26 mai 2022 | International, Aérospatial

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Engines can make or break a business aircraft, as Cessna and Dassault discovered a few years ago. The exhibition halls display a range of established, reliable types of turbofan, intermingled with newer types yet to prove themselves in the hard slog of daily use. There is always scope for innovation, hence the appearance of some promising electric powerplants. Whether their likes will dominate the EBACE booths in a decade’s time is a matter for a "happy hour" debate after the show closes.  

https://aviationweek.com/shownews/ebace/engines-show-ebace-2022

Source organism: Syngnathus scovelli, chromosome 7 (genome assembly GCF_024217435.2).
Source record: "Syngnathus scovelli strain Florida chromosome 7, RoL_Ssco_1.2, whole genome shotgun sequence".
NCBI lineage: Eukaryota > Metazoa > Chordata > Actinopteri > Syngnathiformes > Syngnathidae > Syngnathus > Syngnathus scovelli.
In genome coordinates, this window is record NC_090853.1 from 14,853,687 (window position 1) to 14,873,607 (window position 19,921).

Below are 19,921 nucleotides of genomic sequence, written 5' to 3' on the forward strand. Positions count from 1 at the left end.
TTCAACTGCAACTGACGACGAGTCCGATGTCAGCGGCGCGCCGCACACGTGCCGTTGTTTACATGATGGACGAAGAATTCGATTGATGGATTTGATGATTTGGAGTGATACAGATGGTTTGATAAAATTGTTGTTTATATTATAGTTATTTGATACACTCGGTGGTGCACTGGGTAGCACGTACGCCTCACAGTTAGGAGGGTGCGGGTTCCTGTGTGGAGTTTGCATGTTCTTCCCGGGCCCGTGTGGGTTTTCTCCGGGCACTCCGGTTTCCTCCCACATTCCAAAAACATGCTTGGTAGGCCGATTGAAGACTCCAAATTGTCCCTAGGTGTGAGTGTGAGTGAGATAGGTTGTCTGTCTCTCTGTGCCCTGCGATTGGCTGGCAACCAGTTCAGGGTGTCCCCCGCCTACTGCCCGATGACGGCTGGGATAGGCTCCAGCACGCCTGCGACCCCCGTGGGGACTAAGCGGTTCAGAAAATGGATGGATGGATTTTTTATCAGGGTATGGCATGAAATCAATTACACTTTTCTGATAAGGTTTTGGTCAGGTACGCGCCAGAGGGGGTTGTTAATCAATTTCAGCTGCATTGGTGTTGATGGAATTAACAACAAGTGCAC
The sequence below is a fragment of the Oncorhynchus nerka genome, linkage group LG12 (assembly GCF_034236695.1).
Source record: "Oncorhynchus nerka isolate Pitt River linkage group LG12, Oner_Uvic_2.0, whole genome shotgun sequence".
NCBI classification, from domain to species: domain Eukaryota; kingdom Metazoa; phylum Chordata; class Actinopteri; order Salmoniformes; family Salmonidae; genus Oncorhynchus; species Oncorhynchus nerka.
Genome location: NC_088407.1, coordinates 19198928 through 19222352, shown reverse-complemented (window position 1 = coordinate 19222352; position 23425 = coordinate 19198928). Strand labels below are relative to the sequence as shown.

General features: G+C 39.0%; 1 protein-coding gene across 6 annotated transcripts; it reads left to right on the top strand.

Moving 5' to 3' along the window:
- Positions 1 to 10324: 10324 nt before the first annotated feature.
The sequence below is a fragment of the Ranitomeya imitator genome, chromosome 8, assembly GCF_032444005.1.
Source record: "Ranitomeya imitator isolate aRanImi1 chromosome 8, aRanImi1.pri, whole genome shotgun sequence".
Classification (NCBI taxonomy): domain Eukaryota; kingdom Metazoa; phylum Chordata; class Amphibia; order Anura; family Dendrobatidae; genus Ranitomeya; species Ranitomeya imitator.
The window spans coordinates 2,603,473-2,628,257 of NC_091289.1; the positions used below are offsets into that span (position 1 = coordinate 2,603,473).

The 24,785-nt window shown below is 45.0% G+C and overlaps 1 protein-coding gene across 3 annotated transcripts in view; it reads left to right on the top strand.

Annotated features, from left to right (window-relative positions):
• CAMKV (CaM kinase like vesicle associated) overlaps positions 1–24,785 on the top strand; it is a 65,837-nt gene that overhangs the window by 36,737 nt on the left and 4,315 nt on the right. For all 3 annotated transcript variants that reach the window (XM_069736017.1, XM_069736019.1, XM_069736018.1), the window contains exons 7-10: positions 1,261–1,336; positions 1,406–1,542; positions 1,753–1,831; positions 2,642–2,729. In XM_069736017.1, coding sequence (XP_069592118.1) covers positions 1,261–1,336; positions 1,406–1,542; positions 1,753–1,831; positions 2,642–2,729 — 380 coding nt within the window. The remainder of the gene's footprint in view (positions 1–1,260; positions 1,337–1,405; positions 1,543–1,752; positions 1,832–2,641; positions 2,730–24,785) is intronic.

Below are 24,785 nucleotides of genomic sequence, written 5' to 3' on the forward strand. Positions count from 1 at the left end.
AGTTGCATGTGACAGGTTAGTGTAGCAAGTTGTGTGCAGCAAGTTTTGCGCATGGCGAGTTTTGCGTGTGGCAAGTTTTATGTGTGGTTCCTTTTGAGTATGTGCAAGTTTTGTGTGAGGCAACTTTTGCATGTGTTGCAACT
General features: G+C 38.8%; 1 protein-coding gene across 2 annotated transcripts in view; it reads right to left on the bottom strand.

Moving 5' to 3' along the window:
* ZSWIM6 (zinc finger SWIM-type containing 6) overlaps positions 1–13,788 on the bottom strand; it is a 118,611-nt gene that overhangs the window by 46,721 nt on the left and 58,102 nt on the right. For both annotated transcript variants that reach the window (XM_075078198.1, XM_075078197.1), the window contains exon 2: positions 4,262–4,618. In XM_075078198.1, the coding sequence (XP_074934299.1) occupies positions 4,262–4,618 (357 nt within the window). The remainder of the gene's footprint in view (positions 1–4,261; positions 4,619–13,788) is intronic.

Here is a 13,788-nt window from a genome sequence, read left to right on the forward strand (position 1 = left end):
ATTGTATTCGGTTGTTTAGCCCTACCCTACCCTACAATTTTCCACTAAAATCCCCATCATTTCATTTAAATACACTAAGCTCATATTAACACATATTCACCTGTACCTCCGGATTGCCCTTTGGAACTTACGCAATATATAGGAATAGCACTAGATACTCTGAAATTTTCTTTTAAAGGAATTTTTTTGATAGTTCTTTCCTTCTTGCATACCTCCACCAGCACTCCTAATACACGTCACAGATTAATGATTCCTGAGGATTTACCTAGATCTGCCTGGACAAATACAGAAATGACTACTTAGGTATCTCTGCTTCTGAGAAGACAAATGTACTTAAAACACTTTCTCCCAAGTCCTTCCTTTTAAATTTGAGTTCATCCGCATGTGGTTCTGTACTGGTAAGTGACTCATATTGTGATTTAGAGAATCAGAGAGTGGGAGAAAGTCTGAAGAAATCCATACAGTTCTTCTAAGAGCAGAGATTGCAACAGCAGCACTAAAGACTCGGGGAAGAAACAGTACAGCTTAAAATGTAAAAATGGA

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The new U.S. Space Force and other civil space agencies will be better positioned if they leverage the burgeoning industry and do not overshadow it with government alternatives. If, however, the government decides to compete against the private sector with its top-down directed design methods and protocols, our commercial industry will be lost to China, much like the drone market was just a decade ago. Economic dominance in the space industry, not space weapons, will ultimately decide which side defines the 21st-century space domain and the national security implications that come with it. America must strategically rethink policies that will take advantage of, rather than compete against, its blossoming commercial space industry. Getting space policy right—commercial industry first and using government solutions only when necessary—will lead to explosive growth. Getting policy wrong? Well, just ask the Soviets. Charles Beams is executive chairman and chief strategy officer of Colorado-based York Space Systems and chairman of the SmallSat Alliance. https://aviationweek.com/aerospace/commercial-space/opinion-innovation-will-ensure-us-security-space

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